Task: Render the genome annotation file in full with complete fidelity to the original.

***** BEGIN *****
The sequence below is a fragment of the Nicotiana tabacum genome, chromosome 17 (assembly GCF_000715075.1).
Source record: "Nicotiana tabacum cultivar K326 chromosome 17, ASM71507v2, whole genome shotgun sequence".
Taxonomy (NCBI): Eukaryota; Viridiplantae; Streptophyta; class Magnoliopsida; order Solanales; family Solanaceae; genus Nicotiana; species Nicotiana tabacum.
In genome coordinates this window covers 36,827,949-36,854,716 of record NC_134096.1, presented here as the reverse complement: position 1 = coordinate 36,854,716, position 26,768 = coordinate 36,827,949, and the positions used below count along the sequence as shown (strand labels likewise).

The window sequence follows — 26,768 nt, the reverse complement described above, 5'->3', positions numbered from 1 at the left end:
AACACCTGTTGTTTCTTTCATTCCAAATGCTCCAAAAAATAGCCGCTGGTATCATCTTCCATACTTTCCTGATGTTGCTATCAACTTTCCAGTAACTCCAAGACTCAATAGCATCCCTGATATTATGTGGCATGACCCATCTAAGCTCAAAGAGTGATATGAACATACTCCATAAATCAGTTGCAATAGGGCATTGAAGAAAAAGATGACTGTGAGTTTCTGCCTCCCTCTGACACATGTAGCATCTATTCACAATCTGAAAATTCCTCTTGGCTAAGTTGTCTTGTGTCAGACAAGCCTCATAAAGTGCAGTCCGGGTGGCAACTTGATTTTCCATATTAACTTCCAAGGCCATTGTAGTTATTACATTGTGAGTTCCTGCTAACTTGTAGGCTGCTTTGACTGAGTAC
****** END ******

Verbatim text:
The sequence below is a fragment of the Nicotiana tabacum genome, chromosome 17 (assembly GCF_000715075.1).
Source record: "Nicotiana tabacum cultivar K326 chromosome 17, ASM71507v2, whole genome shotgun sequence".
Taxonomy (NCBI): Eukaryota; Viridiplantae; Streptophyta; class Magnoliopsida; order Solanales; family Solanaceae; genus Nicotiana; species Nicotiana tabacum.
In genome coordinates this window covers 36,827,949-36,854,716 of record NC_134096.1, presented here as the reverse complement: position 1 = coordinate 36,854,716, position 26,768 = coordinate 36,827,949, and the positions used below count along the sequence as shown (strand labels likewise).

The window sequence follows — 26,768 nt, the reverse complement described above, 5'->3', positions numbered from 1 at the left end:
AACACCTGTTGTTTCTTTCATTCCAAATGCTCCAAAAAATAGCCGCTGGTATCATCTTCCATACTTTCCTGATGTTGCTATCAACTTTCCAGTAACTCCAAGACTCAATAGCATCCCTGATATTATGTGGCATGACCCATCTAAGCTCAAAGAGTGATATGAACATACTCCATAAATCAGTTGCAATAGGGCATTGAAGAAAAAGATGACTGTGAGTTTCTGCCTCCCTCTGACACATGTAGCATCTATTCACAATCTGAAAATTCCTCTTGGCTAAGTTGTCTTGTGTCAGACAAGCCTCATAAAGTGCAGTCCGGGTGGCAACTTGATTTTCCATATTAACTTCCAAGGCCATTGTAGTTATTACATTGTGAGTTCCTGCTAACTTGTAGGCTGCTTTGACTGAGTAC